HAINO, KEIJI & CHARLES HAYWARD - A Loss Permitted To Open Its Eyes For But Three Hours And There Glimpsed, Finally In Focus A Mystery That Begs Earnestly...
"Full title: A Loss Permitted To Open Its Eyes For But Three Hours And There Glimpsed, Finally In Focus A Mystery That Begs Earnestly, "Ask Me Nothing" Now, Once More The Problem Is Yours Alone. Experimental music pioneer Keiji Haino, one of the most mysterious and influential figures to emerge from the Japanese psychedelic underground, teams up with Charles Hayward, British drummer and founding member of This Heat and Camberwell Now, on a new live album released on ThirtyThree ThirtyThree. A Loss Permitted... comprises a live recording of the duo's improvised performance at the Copeland Gallery in London in July 2016, presented as part of ThirtyThree ThirtyThree's performance series Japan: London. The result is fascinating: a mix of air synths, distortions, improvised Japanese poetry and warped guitar sounds. Sedate harmonica and guitar sections give way to cosmic din or an equally unnerving silence, in a performance All About Jazz described as having "no sense of logic, only silence where the tension seemed to build, then finally release". It's not the first time Haino and Hayward have worked together -- Hayward's rare album Double Agent(s)(1998) documents their improvisational sparring live in Japan in 1998. Both are restless collaborators: Haino has played with Derek Bailey, Tony Conrad, Jim O'Rourke, Pan Sonic, and Stephen O'Malley, as well as in his own groups Fushitsusha, Nazoranai, and Nijiumu, among others; while Hayward's collaborators have included Fred Frith, Thurston Moore, and Laura Cannell. A Loss Permitted... sees these two visionary musicians revisit their partnership, creating a sound that is at turns contemplative and ferocious -- and always completely compelling." - Thirtythree Thirtythree.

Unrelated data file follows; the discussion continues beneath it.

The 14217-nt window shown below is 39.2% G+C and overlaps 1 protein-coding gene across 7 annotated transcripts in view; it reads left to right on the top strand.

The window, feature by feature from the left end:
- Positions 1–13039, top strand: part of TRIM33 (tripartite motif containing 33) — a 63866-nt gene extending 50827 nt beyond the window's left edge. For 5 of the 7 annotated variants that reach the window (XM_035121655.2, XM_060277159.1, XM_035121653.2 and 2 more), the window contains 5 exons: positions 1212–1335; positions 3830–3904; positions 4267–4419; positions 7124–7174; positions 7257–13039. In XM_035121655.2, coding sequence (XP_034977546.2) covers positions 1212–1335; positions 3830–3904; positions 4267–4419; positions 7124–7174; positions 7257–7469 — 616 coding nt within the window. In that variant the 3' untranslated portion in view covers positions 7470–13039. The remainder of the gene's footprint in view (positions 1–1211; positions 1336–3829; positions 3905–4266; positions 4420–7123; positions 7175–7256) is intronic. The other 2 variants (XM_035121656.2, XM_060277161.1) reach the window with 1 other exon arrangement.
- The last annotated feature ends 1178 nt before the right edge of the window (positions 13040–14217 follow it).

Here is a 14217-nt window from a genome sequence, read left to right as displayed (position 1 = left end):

After nearly a decade of false starts, multiple game plans veering off the rails, and a handful of shattered hopes and/or dreams, the odyssey is finally complete—the new Fusetron site is here.
This is the first phase of a multipart rollout that will span the next few months: the currently browsable stock includes miscellaneous new releases from the past 8+ months (we have a lot of catching up to do), plus approximately a third of our backstock. Note that we’ve reduced/slashed prices on many titles and will continue to do so in order to make room for new stock. We’ll also be expanding / tweaking / improving / debugging the site itself (for example, we still have work to do on the automated international postage system, not to mention the inevitable inventory discrepancies that come with transferring an ancient and massive database to a new system).
Over the next few months, as we take inventory, clean house, and delve into our storage, we will be uploading thousands of additional items, gradually, on a near-daily basis. This will include the majority of the LPs, as well as many titles, in all formats, once thought long-gone. Many currently “sold out” items are likely to resurface.
Finally, once our general backstock is up (probably in the next two or three months) we’ll begin making our extensive stockpile of rarities available online for the first time: tons of random out-of-print titles, "deadstock," warehouse finds, secondhand collectibles, etc., accumulated over the past few decades.
Frequent/returning customers will be getting early access to these items. Details to follow on how this will work (a priority mailing list? a 'frequent flyer'-like program?), but it will not be based on dollars spent. We want to reward those who consistently support us, especially in the discogs marketplace era (to those who show up trying to poach five copies of a one-off rarity, and nothing else, ever… ¯\_(ツ)_/¯ ).
So—we suggest you take some time to dig through the site—even we’ve been surprised by what’s been turning up, and there’s much more to come.
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